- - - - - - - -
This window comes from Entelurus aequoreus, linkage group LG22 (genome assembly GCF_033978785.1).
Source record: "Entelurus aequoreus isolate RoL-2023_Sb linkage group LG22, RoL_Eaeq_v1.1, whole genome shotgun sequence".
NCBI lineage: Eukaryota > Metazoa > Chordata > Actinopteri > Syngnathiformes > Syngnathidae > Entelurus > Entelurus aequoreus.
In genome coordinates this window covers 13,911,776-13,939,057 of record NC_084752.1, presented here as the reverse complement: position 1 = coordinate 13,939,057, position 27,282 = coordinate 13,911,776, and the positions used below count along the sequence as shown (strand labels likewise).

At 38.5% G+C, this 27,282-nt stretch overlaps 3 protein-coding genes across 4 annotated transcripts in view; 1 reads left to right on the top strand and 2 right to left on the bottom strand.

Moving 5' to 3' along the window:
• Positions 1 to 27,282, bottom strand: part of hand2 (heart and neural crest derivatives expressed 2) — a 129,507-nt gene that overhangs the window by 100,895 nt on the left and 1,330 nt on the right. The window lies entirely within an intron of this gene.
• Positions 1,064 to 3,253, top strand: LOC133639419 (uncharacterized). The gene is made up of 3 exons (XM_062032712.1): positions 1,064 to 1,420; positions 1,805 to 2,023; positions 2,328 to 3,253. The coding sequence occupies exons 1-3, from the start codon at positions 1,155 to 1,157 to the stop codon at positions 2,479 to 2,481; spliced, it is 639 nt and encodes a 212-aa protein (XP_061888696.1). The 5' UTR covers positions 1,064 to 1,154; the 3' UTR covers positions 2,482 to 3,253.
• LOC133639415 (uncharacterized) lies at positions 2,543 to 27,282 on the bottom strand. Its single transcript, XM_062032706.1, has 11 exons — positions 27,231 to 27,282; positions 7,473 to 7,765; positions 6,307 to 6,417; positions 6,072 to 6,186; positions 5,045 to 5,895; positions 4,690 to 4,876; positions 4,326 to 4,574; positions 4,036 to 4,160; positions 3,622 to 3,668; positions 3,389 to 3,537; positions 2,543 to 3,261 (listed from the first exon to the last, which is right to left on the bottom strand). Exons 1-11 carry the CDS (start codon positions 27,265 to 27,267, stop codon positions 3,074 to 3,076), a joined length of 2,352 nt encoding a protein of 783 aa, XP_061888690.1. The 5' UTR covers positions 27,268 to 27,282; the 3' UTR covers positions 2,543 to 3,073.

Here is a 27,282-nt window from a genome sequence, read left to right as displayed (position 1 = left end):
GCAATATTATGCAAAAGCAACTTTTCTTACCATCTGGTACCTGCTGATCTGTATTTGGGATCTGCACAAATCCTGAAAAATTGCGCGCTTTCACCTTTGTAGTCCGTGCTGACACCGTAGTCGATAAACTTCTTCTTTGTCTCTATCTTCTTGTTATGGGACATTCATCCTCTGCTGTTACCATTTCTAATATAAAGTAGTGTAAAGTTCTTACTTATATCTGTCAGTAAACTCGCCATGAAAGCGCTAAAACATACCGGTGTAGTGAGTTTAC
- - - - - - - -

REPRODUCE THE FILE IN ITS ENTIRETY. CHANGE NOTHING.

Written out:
This window comes from Entelurus aequoreus, linkage group LG22 (genome assembly GCF_033978785.1).
Source record: "Entelurus aequoreus isolate RoL-2023_Sb linkage group LG22, RoL_Eaeq_v1.1, whole genome shotgun sequence".
NCBI lineage: Eukaryota > Metazoa > Chordata > Actinopteri > Syngnathiformes > Syngnathidae > Entelurus > Entelurus aequoreus.
In genome coordinates this window covers 13,911,776-13,939,057 of record NC_084752.1, presented here as the reverse complement: position 1 = coordinate 13,939,057, position 27,282 = coordinate 13,911,776, and the positions used below count along the sequence as shown (strand labels likewise).

At 38.5% G+C, this 27,282-nt stretch overlaps 3 protein-coding genes across 4 annotated transcripts in view; 1 reads left to right on the top strand and 2 right to left on the bottom strand.

Moving 5' to 3' along the window:
• Positions 1 to 27,282, bottom strand: part of hand2 (heart and neural crest derivatives expressed 2) — a 129,507-nt gene that overhangs the window by 100,895 nt on the left and 1,330 nt on the right. The window lies entirely within an intron of this gene.
• Positions 1,064 to 3,253, top strand: LOC133639419 (uncharacterized). The gene is made up of 3 exons (XM_062032712.1): positions 1,064 to 1,420; positions 1,805 to 2,023; positions 2,328 to 3,253. The coding sequence occupies exons 1-3, from the start codon at positions 1,155 to 1,157 to the stop codon at positions 2,479 to 2,481; spliced, it is 639 nt and encodes a 212-aa protein (XP_061888696.1). The 5' UTR covers positions 1,064 to 1,154; the 3' UTR covers positions 2,482 to 3,253.
• LOC133639415 (uncharacterized) lies at positions 2,543 to 27,282 on the bottom strand. Its single transcript, XM_062032706.1, has 11 exons — positions 27,231 to 27,282; positions 7,473 to 7,765; positions 6,307 to 6,417; positions 6,072 to 6,186; positions 5,045 to 5,895; positions 4,690 to 4,876; positions 4,326 to 4,574; positions 4,036 to 4,160; positions 3,622 to 3,668; positions 3,389 to 3,537; positions 2,543 to 3,261 (listed from the first exon to the last, which is right to left on the bottom strand). Exons 1-11 carry the CDS (start codon positions 27,265 to 27,267, stop codon positions 3,074 to 3,076), a joined length of 2,352 nt encoding a protein of 783 aa, XP_061888690.1. The 5' UTR covers positions 27,268 to 27,282; the 3' UTR covers positions 2,543 to 3,073.

Here is a 27,282-nt window from a genome sequence, read left to right as displayed (position 1 = left end):
GCAATATTATGCAAAAGCAACTTTTCTTACCATCTGGTACCTGCTGATCTGTATTTGGGATCTGCACAAATCCTGAAAAATTGCGCGCTTTCACCTTTGTAGTCCGTGCTGACACCGTAGTCGATAAACTTCTTCTTTGTCTCTATCTTCTTGTTATGGGACATTCATCCTCTGCTGTTACCATTTCTAATATAAAGTAGTGTAAAGTTCTTACTTATATCTGTCAGTAAACTCGCCATGAAAGCGCTAAAACATACCGGTGTAGTGAGTTTAC